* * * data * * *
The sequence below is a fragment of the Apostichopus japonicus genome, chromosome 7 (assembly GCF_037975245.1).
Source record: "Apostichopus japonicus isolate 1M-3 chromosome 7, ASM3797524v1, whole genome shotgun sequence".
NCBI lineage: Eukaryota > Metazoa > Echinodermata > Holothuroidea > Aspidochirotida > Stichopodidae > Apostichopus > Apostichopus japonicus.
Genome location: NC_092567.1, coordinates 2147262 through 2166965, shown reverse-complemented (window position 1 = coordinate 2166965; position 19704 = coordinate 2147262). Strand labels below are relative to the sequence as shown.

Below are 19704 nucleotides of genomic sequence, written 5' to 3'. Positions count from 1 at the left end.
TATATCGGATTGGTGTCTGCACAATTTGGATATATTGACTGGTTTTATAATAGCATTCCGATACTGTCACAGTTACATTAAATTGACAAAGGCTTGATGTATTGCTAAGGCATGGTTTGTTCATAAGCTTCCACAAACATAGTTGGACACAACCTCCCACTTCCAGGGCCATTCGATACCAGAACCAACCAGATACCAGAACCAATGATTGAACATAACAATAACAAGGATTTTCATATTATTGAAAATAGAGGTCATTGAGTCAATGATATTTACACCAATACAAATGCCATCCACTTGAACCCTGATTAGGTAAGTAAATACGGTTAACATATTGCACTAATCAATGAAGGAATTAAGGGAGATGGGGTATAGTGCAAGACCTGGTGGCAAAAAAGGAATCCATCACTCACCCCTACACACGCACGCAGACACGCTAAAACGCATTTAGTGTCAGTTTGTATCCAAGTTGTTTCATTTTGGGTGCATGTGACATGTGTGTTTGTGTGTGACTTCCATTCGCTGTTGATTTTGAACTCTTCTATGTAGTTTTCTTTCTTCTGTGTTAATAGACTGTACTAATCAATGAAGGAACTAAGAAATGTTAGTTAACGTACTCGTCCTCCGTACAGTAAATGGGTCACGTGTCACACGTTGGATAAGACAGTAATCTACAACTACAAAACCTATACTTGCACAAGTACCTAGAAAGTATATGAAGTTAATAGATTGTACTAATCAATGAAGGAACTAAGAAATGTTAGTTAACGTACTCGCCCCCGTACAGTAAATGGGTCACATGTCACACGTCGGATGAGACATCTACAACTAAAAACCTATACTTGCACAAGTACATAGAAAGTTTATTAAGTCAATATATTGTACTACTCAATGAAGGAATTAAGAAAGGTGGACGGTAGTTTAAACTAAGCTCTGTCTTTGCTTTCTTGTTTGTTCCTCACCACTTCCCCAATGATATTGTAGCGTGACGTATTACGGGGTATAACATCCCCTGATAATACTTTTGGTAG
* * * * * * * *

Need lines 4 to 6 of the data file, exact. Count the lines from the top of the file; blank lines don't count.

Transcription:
Genome location: NC_092567.1, coordinates 2147262 through 2166965, shown reverse-complemented (window position 1 = coordinate 2166965; position 19704 = coordinate 2147262). Strand labels below are relative to the sequence as shown.

Below are 19704 nucleotides of genomic sequence, written 5' to 3'. Positions count from 1 at the left end.
TATATCGGATTGGTGTCTGCACAATTTGGATATATTGACTGGTTTTATAATAGCATTCCGATACTGTCACAGTTACATTAAATTGACAAAGGCTTGATGTATTGCTAAGGCATGGTTTGTTCATAAGCTTCCACAAACATAGTTGGACACAACCTCCCACTTCCAGGGCCATTCGATACCAGAACCAACCAGATACCAGAACCAATGATTGAACATAACAATAACAAGGATTTTCATATTATTGAAAATAGAGGTCATTGAGTCAATGATATTTACACCAATACAAATGCCATCCACTTGAACCCTGATTAGGTAAGTAAATACGGTTAACATATTGCACTAATCAATGAAGGAATTAAGGGAGATGGGGTATAGTGCAAGACCTGGTGGCAAAAAAGGAATCCATCACTCACCCCTACACACGCACGCAGACACGCTAAAACGCATTTAGTGTCAGTTTGTATCCAAGTTGTTTCATTTTGGGTGCATGTGACATGTGTGTTTGTGTGTGACTTCCATTCGCTGTTGATTTTGAACTCTTCTATGTAGTTTTCTTTCTTCTGTGTTAATAGACTGTACTAATCAATGAAGGAACTAAGAAATGTTAGTTAACGTACTCGTCCTCCGTACAGTAAATGGGTCACGTGTCACACGTTGGATAAGACAGTAATCTACAACTACAAAACCTATACTTGCACAAGTACCTAGAAAGTATATGAAGTTAATAGATTGTACTAATCAATGAAGGAACTAAGAAATGTTAGTTAACGTACTCGCCCCCGTACAGTAAATGGGTCACATGTCACACGTCGGATGAGACATCTACAACTAAAAACCTATACTTGCACAAGTACATAGAAAGTTTATTAAGTCAATATATTGTACTACTCAATGAAGGAATTAAGAAAGGTGGACGGTAGTTTAAACTAAGCTCTGTCTTTGCTTTCTTGTTTGTTCCTCACCACTTCCCCAATGATATTGTAGCGTGACGTATTACGGGGTATAACATCCCCTGATAATACTTTTGGTAG